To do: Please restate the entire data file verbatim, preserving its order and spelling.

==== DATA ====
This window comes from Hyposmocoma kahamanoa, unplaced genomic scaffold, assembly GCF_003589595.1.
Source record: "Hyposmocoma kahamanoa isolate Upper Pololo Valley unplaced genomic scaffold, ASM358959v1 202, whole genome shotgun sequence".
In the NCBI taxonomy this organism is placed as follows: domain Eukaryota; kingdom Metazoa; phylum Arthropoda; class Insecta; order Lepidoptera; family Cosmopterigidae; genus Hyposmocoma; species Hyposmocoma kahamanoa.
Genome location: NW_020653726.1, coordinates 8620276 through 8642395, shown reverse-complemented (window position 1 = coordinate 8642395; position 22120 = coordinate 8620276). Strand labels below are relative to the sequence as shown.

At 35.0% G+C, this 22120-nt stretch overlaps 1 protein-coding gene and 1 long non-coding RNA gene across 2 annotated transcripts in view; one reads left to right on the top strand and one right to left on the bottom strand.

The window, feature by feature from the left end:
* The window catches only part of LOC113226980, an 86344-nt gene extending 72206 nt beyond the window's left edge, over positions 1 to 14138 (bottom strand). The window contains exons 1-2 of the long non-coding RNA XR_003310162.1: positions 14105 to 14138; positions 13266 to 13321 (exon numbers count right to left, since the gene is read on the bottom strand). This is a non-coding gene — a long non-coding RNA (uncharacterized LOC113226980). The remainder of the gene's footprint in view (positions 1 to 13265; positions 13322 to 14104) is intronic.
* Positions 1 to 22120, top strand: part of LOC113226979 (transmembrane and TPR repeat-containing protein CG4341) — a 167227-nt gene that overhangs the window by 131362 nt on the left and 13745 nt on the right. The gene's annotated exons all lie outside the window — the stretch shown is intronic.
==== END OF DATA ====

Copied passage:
This window comes from Hyposmocoma kahamanoa, unplaced genomic scaffold, assembly GCF_003589595.1.
Source record: "Hyposmocoma kahamanoa isolate Upper Pololo Valley unplaced genomic scaffold, ASM358959v1 202, whole genome shotgun sequence".
In the NCBI taxonomy this organism is placed as follows: domain Eukaryota; kingdom Metazoa; phylum Arthropoda; class Insecta; order Lepidoptera; family Cosmopterigidae; genus Hyposmocoma; species Hyposmocoma kahamanoa.
Genome location: NW_020653726.1, coordinates 8620276 through 8642395, shown reverse-complemented (window position 1 = coordinate 8642395; position 22120 = coordinate 8620276). Strand labels below are relative to the sequence as shown.

At 35.0% G+C, this 22120-nt stretch overlaps 1 protein-coding gene and 1 long non-coding RNA gene across 2 annotated transcripts in view; one reads left to right on the top strand and one right to left on the bottom strand.

The window, feature by feature from the left end:
* The window catches only part of LOC113226980, an 86344-nt gene extending 72206 nt beyond the window's left edge, over positions 1 to 14138 (bottom strand). The window contains exons 1-2 of the long non-coding RNA XR_003310162.1: positions 14105 to 14138; positions 13266 to 13321 (exon numbers count right to left, since the gene is read on the bottom strand). This is a non-coding gene — a long non-coding RNA (uncharacterized LOC113226980). The remainder of the gene's footprint in view (positions 1 to 13265; positions 13322 to 14104) is intronic.
* Positions 1 to 22120, top strand: part of LOC113226979 (transmembrane and TPR repeat-containing protein CG4341) — a 167227-nt gene that overhangs the window by 131362 nt on the left and 13745 nt on the right. The gene's annotated exons all lie outside the window — the stretch shown is intronic.